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Jazz Reviews : Jarvis, Newsom Highlight a Buoyant Quartet at Alfonse's

November 30, 1987|LEONARD FEATHER

Time was when Jane Jarvis played organ for the New York Mets games. After a long and successful career as a musician-businesswoman (one-time vice president of Muzak), she returned to her first love, playing jazz piano.

Visiting the Southland last week, Jarvis took over the keyboard at Alfonse's in Toluca Lake, leading an ad hoc quartet with Tommy Newsom on tenor saxophone.

This small, self-confident woman defies convention. The be-bop revolution did not affect her; instead of long strings of single-note lines and oblique harmonic references, she leans to incisive octaves and commanding chords in a style more reminiscent of such pioneers as Earl Hines, though it would be an injustice to classify her as old-fashioned.

Jarvis took charge from beat one of the first bar. True, the choice of material for her opening set was less than inspiring; it takes a considerable effort to derive new concepts from "Lady Be Good" or "Strike Up the Band." And, still, the upbeat tunes did swing contagiously, with drummer Good Time Jake Hanna and bassist Luther Hughes accentuating the sense of buoyancy.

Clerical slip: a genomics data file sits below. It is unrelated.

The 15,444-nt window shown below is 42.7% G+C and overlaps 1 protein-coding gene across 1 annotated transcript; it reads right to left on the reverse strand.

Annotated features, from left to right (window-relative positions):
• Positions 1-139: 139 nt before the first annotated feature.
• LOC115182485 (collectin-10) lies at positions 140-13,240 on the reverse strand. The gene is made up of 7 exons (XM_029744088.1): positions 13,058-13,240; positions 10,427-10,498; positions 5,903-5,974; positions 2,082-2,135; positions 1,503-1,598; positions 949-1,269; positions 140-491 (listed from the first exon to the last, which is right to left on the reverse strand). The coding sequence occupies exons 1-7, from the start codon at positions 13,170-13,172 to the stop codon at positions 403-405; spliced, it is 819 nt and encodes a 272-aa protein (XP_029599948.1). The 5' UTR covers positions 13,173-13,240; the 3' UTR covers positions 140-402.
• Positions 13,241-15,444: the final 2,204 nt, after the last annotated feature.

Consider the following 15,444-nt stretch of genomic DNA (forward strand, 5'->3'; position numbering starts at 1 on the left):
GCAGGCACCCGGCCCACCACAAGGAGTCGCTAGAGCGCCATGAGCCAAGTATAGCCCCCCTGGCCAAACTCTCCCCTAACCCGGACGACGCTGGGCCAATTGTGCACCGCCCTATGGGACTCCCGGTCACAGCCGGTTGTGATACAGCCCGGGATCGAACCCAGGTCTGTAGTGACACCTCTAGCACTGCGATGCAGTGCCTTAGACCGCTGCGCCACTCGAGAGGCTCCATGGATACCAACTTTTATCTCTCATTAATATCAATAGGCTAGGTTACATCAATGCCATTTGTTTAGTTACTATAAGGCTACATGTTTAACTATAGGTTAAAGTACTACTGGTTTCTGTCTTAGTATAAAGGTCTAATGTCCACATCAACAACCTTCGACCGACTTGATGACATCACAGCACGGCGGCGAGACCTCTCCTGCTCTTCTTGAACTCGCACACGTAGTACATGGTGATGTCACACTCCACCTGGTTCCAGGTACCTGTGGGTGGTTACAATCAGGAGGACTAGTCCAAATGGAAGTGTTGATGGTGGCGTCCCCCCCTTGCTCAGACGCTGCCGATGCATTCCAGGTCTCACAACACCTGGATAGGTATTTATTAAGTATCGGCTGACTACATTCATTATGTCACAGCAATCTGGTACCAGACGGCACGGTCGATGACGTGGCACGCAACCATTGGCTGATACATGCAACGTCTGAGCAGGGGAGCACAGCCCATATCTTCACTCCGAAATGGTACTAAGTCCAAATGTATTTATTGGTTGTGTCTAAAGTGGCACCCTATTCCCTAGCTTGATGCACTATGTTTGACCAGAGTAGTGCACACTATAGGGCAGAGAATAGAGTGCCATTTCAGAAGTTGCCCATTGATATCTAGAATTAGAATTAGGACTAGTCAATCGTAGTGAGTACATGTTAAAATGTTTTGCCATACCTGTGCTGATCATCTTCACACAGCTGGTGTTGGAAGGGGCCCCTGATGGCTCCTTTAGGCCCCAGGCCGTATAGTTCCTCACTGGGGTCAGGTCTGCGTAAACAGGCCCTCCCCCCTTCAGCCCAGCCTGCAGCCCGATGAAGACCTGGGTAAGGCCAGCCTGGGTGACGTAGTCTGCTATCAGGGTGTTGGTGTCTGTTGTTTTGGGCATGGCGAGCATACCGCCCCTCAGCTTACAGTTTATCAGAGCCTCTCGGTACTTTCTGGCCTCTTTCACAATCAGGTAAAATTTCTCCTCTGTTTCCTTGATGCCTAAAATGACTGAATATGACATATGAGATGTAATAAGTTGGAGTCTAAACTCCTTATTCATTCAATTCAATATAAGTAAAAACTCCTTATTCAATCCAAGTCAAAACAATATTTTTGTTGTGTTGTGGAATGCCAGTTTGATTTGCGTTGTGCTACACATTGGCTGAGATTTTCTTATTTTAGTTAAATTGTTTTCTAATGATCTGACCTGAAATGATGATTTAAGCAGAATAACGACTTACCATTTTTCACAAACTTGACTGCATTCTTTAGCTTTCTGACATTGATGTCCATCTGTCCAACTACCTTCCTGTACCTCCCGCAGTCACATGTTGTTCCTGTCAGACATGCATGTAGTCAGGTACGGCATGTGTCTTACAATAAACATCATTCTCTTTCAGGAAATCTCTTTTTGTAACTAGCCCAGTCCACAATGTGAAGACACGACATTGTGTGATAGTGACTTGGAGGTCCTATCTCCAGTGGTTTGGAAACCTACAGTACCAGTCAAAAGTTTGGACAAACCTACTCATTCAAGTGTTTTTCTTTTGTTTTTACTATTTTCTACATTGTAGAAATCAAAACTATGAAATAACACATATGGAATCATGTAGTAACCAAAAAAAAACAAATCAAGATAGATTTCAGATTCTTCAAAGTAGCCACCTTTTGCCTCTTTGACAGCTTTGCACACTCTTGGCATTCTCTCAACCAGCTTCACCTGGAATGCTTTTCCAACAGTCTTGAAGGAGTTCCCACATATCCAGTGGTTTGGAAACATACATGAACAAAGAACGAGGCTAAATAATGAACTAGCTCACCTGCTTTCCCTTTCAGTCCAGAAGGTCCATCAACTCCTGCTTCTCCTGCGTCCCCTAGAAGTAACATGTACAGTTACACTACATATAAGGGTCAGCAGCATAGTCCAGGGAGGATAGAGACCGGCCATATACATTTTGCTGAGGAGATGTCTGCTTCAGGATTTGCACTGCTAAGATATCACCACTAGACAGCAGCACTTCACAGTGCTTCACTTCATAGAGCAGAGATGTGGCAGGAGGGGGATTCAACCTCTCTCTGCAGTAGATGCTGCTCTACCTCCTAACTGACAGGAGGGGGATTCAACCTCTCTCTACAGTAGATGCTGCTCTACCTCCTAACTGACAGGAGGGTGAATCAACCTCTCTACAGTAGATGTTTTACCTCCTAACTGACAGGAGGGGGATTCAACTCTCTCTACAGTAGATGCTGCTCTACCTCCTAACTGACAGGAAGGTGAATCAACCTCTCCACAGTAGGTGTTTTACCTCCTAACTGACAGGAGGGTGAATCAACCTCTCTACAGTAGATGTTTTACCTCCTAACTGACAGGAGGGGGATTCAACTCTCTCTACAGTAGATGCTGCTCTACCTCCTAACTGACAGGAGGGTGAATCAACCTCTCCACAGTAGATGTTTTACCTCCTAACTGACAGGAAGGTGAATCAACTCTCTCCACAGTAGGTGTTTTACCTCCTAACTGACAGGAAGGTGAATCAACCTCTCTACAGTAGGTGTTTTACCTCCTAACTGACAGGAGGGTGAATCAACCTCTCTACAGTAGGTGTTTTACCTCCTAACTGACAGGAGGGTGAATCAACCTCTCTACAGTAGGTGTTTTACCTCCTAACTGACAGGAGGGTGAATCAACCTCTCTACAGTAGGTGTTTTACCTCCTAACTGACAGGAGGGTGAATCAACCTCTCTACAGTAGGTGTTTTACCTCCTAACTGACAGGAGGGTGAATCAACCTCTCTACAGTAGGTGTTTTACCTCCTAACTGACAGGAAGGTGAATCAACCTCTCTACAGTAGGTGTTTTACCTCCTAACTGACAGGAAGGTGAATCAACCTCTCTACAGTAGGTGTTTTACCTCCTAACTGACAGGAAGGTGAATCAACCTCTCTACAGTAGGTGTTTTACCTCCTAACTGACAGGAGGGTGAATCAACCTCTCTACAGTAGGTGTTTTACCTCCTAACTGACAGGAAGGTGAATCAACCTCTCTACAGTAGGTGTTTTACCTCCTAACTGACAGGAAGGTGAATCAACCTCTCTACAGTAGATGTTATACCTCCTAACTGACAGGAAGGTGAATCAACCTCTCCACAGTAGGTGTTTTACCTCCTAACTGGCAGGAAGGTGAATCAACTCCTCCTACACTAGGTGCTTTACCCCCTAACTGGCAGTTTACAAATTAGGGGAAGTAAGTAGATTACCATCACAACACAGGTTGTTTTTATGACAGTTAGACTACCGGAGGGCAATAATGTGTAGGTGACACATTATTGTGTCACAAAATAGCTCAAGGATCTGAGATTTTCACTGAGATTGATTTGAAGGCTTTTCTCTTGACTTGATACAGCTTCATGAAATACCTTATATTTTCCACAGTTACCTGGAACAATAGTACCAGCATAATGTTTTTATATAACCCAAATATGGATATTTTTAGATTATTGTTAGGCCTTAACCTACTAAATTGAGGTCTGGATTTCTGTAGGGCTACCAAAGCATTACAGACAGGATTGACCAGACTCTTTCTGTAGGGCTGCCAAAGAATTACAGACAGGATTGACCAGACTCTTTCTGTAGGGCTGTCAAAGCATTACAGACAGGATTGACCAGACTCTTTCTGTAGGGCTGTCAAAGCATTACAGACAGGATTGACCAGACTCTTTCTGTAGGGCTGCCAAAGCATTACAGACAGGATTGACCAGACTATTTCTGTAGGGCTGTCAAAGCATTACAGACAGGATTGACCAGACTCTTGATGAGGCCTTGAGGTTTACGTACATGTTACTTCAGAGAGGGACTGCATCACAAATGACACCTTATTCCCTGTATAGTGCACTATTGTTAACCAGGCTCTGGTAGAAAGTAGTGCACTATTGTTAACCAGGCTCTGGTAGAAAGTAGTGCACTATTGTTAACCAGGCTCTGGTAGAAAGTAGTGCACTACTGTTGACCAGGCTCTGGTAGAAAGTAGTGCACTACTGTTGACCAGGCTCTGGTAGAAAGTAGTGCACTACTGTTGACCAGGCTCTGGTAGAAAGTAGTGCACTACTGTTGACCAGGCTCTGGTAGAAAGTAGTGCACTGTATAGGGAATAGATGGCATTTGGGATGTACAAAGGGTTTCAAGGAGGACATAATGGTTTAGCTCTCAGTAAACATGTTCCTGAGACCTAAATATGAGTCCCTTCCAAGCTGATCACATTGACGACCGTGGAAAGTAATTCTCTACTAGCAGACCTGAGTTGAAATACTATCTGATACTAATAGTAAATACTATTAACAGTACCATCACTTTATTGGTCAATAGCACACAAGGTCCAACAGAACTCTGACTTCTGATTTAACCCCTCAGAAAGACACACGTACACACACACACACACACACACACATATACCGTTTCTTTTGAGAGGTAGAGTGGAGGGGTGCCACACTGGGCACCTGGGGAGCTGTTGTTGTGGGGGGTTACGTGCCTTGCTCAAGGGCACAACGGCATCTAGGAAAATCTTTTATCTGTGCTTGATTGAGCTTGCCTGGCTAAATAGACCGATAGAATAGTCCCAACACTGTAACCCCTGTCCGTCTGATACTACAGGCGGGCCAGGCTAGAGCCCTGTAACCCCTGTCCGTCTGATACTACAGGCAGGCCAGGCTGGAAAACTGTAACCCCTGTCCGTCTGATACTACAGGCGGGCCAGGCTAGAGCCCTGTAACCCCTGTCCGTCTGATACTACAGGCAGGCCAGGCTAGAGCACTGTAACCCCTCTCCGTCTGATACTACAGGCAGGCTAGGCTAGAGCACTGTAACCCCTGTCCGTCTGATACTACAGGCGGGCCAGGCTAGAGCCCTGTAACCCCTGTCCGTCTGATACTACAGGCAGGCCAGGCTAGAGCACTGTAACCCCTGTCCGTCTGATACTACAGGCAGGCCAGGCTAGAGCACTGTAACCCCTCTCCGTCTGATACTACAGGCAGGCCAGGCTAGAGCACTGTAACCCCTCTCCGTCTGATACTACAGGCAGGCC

Newsom all but stole the honors. Over the years his sound, phrasing and sense of continuity have improved consistently. He is at this point possibly the most underrated tenor soloist in jazz.

The second set found everyone even more at ease. Both Jarvis and Newsom established in "Mood Indigo" a groove so engaging that Duke Ellington himself would have been proud. Jarvis excelled not only in her own forays but also as a strongly supportive accompanist.

That she is now en route back to New York is as regretable as the failure of the record companies to offer her an album opportunity. That middle ground between the nostalgic and the progressive seems to be a hard sale in these stylistically fragmented times.

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